The tenth anniversary of The Blackstick Review was birthed into the world by six students in Mount Holyoke College’s English 303 course with Professor Corinne Demas. Both the print and online version of the magazine are created entirely by the students.
This publication is named after a literary magazine that was in existence at Mount Holyoke College circa 1909-1961. The name is derived from the good fairy in Thackeray’s “The Rose and The Ring.” The Blackstick’s constitutional mission was that “to encourage interests in things literary, attempts of members to write, and intelligent and impartial criticisms of these attempts.” Membership for this organization was by invitation only and their standards were high. They even had a chat with T.S. Eliot in 1933 in the North Mandelle common room!
The 2004 English 303 class chose to revive the “Blackstick” title for their publication after it was discovered in the archives by 303 member Allison Trzop. This edition celebrates the tenth anniversary of the revived Blackstick Review.
Sarah Charbonneau (Web Co-Editor) is a psychology major and English minor at Mount Holyoke College (class of 2014). Throughout her time at Mount Holyoke, Sarah enjoyed assisting in developmental psychology research, working for the Speaking, Arguing, and Writing Program, and playing Ultimate Frisbee. Sarah plans to pursue a career in clinical psychology and hopes to continue to write, wherever that may take her.
elizabeth mcmanus (Web Co-Editor) lower-case intentional, is a member of the Mount Holyoke Class of 2014, majoring in Religion. In the fall, she will begin her Masters of Divinity program at Duke Divinity School. Her first published work is an autobiographical essay in Talking Taboo: American Christian Women Get Frank About Faith (White Cloud Press, 2013). She served as editor for the collection of essays, Courageous Conversations: Christian Women Unearthing the Unspeakable (RCWMS Press, 2013). She lives in Durham, North Carolina with her partner and their two cats. Should you like more of her work, she writes at WanderingWrites.com.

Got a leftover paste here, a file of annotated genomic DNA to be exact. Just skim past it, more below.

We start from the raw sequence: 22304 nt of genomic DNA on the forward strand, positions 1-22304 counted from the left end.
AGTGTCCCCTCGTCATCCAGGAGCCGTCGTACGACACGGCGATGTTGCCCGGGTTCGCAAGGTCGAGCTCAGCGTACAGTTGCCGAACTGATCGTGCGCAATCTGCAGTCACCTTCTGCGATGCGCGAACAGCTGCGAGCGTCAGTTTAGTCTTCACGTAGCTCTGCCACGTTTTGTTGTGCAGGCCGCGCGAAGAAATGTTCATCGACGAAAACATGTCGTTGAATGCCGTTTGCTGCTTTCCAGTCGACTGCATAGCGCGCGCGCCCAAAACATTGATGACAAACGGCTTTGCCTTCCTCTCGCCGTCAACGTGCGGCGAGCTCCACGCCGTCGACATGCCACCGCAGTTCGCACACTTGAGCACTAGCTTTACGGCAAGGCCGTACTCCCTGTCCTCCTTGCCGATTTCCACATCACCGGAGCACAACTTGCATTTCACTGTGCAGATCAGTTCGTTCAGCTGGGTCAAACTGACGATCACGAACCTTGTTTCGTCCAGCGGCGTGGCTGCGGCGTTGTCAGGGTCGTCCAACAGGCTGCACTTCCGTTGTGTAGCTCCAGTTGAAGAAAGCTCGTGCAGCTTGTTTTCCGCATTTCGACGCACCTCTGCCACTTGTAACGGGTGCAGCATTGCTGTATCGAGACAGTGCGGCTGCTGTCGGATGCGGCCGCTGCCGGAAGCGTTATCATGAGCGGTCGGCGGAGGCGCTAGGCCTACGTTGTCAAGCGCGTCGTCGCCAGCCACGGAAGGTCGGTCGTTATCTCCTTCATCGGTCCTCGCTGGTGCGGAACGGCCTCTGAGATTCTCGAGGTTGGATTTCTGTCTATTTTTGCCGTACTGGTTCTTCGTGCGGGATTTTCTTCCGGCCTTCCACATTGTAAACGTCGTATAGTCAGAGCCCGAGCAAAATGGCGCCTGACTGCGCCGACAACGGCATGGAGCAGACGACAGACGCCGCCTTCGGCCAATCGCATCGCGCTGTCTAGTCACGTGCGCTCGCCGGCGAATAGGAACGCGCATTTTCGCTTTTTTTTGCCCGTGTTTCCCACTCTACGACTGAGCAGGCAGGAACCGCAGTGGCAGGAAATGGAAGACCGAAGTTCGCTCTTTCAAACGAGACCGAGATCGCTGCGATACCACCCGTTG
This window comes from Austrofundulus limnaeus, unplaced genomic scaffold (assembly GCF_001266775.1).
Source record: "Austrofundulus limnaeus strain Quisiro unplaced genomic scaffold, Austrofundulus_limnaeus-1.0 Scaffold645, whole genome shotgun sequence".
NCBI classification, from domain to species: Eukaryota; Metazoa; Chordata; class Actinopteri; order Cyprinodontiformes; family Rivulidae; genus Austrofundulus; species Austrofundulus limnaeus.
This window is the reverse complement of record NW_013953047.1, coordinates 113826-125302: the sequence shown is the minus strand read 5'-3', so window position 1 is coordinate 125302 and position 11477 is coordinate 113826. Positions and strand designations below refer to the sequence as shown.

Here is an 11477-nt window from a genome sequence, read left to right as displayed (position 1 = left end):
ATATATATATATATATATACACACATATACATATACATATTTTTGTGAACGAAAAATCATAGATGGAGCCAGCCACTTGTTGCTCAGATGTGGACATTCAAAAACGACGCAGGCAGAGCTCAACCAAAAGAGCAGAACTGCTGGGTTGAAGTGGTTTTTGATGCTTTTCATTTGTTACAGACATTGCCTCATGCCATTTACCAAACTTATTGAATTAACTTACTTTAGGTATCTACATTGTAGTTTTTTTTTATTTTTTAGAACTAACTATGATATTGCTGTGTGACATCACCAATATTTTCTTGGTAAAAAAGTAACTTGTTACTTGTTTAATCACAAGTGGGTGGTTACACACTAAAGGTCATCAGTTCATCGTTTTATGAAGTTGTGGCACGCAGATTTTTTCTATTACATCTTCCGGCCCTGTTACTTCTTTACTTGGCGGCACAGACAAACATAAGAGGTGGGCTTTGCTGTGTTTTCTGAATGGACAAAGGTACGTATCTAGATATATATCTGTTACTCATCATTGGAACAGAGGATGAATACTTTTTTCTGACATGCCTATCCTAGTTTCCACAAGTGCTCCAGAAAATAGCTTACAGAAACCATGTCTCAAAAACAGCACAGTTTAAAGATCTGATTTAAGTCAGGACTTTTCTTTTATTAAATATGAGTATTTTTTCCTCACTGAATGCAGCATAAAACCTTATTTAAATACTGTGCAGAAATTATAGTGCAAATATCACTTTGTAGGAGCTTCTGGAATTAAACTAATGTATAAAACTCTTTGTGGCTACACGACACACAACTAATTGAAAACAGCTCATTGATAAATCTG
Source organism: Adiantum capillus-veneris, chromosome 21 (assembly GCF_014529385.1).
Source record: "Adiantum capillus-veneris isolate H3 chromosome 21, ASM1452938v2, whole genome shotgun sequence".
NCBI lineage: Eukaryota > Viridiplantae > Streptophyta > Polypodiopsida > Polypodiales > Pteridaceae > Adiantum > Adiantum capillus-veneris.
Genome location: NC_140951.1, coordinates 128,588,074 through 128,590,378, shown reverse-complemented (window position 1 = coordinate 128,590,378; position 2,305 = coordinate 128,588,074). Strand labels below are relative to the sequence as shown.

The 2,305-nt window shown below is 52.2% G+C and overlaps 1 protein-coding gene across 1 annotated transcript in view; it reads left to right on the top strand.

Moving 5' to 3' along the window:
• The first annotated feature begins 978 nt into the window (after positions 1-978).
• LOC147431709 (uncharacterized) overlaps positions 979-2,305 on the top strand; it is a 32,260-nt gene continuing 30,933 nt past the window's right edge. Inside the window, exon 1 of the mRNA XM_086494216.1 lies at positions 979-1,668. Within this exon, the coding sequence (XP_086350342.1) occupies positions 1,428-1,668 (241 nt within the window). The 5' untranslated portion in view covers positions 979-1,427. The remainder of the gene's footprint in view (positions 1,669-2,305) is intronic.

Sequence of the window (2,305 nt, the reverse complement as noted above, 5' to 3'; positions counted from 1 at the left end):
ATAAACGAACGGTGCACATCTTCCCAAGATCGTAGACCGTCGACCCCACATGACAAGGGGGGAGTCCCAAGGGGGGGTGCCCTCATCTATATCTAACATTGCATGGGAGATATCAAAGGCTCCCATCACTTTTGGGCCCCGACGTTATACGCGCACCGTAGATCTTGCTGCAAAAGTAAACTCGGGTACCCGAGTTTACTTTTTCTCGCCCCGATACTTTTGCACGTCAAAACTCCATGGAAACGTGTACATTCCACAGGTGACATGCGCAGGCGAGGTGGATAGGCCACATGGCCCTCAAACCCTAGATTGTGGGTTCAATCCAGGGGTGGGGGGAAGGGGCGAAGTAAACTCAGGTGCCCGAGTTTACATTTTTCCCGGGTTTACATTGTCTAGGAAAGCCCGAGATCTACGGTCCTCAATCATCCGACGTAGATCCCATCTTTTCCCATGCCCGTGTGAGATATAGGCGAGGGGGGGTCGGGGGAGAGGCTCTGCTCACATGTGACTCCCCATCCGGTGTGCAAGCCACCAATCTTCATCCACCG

Marie Seegmiller (Print Co-Editor) is a junior at Hampshire College. In addition to creative writing, she studies history and comparative literature, with particular emphasis on Eastern Europe. In the fall, she will formally begin her senior thesis, a fictional treatment of the 1941-44 blockade of Leningrad.
Andrea Gutierrez (Print Co-Editor) is a Junior Frances Perkins Scholar at Mount Holyoke College. She is an English major with a concentration in Creative Writing. Andrea is a California native who came to Mount Holyoke by way of New York City. She has accepted an internship teaching English at Home Intercultural Learning in La Plata, Argentina for the Summer of 2014. Upon returning to Mount Holyoke in the Fall, she plans to apply to MFA programs in Creative Writing, and she has her fingers crossed that she will not only be accepted to a great program, but that it will also just so happen to be located in a warm climate.
Zoe Weizenbaum (Artistic Director) is a member of the Mount Holyoke Class of 2014 with a major in East Asian Studies. When not immersed in Chinese literature, language, and history she enjoys spending her time telling stories, either orally, through film, or, more recently, by means of creative writing. Post graduation she plans to travel in China and continue to sharpen her storytelling skills.
Maddie Veninger (Co-Editor & Photographer) is a senior at Mount Holyoke College, majoring in English with a focus on Creative Writing, and minoring in Gender Studies. She has been writing her whole life and hopes to pursue a career as an author of short fiction and as a professor of Creative Writing and English. She will be attending the University of San Francisco’s MFA Writing Program in the Fall of 2014.
The staff of The Blackstick Review would like to thank Professor Corinne Demas, for her dedication in walking with us through endless re-writes and conversations, and the Mount Holyoke College Department of English for funding this project. We also want to thank Cynthia Meehan, for her administrative support, and Mary Stettner, for her technological expertise.